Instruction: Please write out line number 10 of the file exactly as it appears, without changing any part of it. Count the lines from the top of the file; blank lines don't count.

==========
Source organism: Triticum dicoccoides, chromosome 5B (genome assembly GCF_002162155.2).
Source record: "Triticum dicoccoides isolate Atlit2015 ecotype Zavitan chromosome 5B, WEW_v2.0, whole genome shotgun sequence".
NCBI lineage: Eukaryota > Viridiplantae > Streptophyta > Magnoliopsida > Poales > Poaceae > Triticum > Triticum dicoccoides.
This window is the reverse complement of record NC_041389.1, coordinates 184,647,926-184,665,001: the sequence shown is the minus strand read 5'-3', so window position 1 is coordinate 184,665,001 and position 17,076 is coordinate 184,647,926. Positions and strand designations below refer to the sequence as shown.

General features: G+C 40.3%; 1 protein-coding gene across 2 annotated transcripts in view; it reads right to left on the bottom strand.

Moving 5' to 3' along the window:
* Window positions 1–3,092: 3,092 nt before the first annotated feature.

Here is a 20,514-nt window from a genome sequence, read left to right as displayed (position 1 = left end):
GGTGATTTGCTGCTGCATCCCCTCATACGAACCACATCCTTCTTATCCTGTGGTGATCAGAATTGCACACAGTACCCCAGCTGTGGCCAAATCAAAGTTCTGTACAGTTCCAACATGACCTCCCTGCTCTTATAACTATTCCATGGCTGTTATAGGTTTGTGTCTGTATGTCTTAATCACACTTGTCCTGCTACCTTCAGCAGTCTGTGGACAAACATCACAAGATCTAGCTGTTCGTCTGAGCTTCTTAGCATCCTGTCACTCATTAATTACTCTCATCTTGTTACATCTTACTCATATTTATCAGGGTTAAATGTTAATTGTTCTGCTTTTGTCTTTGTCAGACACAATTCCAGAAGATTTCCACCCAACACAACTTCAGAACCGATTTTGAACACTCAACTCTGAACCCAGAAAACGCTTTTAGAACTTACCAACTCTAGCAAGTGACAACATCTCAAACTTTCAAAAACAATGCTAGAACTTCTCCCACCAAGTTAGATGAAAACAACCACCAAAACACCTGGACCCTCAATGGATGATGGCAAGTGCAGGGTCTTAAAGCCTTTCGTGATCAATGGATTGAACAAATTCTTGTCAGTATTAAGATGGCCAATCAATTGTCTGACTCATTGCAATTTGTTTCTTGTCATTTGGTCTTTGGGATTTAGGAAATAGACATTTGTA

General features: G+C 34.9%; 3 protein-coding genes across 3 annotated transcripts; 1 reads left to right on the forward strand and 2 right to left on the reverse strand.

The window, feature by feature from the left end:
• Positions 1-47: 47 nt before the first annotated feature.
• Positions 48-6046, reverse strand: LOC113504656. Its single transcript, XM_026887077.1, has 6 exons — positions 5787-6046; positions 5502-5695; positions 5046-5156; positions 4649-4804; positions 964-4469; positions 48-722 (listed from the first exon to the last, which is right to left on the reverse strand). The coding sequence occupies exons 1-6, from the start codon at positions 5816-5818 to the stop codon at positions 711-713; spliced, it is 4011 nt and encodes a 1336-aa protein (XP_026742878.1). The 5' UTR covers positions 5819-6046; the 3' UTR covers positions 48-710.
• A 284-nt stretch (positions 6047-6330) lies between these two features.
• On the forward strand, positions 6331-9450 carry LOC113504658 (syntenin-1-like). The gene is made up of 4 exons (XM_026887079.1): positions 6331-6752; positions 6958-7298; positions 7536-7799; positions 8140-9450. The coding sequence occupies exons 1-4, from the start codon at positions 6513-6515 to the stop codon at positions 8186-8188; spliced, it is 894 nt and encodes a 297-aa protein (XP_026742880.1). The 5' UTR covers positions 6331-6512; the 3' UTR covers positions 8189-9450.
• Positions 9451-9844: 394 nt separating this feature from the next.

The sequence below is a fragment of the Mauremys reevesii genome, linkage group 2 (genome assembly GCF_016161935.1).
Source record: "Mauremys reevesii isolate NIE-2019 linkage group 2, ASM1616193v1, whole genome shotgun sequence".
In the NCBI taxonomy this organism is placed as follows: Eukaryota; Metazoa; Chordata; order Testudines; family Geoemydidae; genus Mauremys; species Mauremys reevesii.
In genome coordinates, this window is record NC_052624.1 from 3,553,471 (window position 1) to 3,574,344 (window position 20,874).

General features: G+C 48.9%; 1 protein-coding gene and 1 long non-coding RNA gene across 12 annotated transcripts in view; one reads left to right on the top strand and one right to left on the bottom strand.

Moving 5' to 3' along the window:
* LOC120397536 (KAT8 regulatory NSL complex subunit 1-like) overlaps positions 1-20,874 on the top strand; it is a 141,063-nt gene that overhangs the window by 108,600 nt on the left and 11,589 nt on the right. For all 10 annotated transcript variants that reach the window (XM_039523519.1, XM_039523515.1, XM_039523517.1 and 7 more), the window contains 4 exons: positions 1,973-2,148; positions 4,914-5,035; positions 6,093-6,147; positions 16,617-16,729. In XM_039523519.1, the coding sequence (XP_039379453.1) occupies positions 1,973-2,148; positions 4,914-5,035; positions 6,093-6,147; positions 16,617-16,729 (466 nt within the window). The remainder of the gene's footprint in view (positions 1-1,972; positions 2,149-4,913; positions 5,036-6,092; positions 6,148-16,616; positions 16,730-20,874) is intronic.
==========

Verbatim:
General features: G+C 34.9%; 3 protein-coding genes across 3 annotated transcripts; 1 reads left to right on the forward strand and 2 right to left on the reverse strand.